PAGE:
Published: March 1982
This report concerns the economics of the fermentation of biomass to produce ethanol for making gasohol.
Biomass, as defined by the United Nations Institute for Training and Research, includes all above-ground, below-ground, and aquatic plant materials. Moreover, secondary products generated from these plant materials, such as paper and municipal solid wastes have also been considered as biomass by many. In this report, biomass is divided into three main classes according to the type of carbohydrates available in them for conversion to ethanol: viz., starch, sugars, and cellulose. One representative feedstock is evaluated for each class. For starch, corn is used because it is one of the common crops in the world, especially in the United States. Although molasses is probably the most frequently used sugar feedstock for ethanol fermentation, sugar beets are used in this report for two reasons: (1) molasses was used for the production of ethanol in Section 5, PEP Report No. 95, Fermentation Processes, and (2) the process economics for using molasses can be approximated from the process economics for using sugar beets by deleting the part of the process in which a sugar solution is produced from the sugar beets and adjusting for the raw material cost. We chose wood as the representative cellulosic feedstock also for two reasons: (1) wood is the only cellulosic feedstock that has been used commercially on a large scale, and (2) an agricultural residue (corn residue) was used for the production of ethanol in Section 7, PEP Report No. 53A, Synthetic Ethanol and Isopropanol.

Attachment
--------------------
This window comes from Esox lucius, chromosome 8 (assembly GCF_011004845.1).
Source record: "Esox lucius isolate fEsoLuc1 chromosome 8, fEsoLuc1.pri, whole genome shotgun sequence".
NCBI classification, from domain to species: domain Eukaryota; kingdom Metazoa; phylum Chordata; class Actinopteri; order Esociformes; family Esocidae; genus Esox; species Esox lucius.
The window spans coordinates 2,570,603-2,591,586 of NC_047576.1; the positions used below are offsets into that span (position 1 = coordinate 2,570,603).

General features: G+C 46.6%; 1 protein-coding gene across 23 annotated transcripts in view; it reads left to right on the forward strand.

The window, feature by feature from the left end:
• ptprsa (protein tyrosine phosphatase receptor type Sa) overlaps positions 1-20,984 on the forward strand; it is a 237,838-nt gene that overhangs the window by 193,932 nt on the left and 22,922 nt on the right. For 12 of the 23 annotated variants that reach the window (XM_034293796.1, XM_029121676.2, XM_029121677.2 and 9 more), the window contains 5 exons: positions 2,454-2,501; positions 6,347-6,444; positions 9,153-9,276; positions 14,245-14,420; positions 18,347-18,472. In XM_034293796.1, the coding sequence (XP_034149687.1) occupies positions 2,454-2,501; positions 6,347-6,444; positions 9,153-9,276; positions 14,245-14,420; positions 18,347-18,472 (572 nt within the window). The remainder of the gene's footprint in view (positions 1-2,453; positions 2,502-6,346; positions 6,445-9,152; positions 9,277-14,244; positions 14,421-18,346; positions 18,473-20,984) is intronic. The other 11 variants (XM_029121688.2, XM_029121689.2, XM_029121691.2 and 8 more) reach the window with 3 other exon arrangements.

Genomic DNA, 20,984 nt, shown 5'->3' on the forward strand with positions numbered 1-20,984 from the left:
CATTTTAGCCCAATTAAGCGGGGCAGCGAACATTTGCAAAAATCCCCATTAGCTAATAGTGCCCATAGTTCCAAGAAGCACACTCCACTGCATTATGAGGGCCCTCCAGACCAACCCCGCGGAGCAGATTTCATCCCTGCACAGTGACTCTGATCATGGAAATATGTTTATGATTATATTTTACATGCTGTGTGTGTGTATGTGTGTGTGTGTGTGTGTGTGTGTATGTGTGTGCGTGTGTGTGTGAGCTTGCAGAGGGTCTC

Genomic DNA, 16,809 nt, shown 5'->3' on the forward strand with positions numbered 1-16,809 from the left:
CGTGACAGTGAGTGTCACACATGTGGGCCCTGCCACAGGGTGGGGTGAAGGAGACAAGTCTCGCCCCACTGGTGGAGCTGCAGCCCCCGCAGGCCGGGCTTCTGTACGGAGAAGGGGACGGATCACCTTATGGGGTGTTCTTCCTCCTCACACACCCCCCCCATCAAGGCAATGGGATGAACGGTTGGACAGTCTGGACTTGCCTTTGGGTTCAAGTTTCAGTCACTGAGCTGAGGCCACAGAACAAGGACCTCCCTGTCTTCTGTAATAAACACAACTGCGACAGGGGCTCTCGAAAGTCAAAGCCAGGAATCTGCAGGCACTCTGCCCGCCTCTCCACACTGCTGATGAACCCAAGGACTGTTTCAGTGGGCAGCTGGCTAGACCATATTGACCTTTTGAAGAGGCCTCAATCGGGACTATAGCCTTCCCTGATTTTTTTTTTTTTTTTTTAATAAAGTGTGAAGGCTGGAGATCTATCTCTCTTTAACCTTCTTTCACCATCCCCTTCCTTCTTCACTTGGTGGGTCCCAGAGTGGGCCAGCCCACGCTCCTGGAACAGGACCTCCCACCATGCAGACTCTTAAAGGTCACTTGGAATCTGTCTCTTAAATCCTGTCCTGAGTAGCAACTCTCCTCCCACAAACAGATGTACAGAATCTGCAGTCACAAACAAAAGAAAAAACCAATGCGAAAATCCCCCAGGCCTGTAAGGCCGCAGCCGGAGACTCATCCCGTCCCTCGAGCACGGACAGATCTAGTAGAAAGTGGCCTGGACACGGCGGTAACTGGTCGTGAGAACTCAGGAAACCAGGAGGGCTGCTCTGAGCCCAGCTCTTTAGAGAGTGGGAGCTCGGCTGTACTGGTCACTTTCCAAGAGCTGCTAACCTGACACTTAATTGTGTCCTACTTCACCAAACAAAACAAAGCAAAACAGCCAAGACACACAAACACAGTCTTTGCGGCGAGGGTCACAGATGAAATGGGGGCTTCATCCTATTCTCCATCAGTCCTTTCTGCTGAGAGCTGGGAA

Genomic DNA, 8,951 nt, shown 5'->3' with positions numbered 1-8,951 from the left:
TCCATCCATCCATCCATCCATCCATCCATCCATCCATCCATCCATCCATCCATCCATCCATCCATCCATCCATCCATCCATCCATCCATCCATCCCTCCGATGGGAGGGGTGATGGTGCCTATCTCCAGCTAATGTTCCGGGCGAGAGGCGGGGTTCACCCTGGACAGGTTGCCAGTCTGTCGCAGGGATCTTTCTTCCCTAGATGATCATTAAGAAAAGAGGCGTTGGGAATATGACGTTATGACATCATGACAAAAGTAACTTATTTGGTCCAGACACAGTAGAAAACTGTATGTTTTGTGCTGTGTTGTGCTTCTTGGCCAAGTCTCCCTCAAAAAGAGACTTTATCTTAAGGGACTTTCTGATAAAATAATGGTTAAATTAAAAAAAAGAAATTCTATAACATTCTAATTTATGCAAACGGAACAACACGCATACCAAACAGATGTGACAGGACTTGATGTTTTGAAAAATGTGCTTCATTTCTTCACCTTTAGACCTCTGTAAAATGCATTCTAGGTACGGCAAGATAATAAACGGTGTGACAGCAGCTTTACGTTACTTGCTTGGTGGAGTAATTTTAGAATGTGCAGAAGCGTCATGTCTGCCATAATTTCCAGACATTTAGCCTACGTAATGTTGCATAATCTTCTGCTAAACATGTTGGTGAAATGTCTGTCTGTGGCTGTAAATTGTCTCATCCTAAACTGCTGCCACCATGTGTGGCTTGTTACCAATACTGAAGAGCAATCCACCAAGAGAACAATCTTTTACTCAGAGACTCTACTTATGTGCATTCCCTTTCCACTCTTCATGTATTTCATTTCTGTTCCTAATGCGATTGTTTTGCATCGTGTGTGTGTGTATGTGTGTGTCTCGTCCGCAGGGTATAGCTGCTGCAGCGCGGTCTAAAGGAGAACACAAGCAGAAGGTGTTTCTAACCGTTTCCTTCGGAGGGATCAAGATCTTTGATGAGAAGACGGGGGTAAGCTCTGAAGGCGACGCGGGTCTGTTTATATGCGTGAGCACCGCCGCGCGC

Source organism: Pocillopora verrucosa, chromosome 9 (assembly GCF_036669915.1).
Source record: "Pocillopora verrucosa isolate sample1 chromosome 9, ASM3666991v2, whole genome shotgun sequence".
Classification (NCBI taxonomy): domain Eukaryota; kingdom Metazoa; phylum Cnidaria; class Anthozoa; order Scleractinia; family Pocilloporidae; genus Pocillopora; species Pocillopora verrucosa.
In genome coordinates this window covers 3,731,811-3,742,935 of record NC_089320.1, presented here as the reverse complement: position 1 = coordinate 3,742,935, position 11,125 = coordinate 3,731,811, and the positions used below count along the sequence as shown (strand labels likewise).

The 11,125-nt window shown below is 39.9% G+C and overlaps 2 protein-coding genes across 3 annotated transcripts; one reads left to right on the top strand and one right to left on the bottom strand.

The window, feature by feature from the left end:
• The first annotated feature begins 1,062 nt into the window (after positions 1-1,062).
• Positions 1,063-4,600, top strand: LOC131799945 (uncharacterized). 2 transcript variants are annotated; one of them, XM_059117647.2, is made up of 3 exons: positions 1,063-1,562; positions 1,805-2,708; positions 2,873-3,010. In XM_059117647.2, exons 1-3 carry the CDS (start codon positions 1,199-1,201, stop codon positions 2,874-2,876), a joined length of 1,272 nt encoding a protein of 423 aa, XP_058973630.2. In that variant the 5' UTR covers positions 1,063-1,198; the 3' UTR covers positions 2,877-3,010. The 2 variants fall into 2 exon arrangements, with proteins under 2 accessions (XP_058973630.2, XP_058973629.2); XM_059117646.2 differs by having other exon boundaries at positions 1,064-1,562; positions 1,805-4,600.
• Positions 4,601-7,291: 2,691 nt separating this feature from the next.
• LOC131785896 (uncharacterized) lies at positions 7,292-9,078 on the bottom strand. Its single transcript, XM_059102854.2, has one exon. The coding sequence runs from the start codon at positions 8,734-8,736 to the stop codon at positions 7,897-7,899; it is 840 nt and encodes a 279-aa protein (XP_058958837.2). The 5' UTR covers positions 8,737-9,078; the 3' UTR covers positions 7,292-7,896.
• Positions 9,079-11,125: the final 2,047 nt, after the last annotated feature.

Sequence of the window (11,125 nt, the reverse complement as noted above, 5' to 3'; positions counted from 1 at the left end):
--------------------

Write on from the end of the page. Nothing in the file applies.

The report also includes a general review of the properties and performance of gasohol and a preliminary economic evaluation of a novel ethanol recovery process, viz., liquid carbon dioxide extraction.
Technical information for the study was obtained from patents, publications, and non-confidential communications with technology and equipment vendors.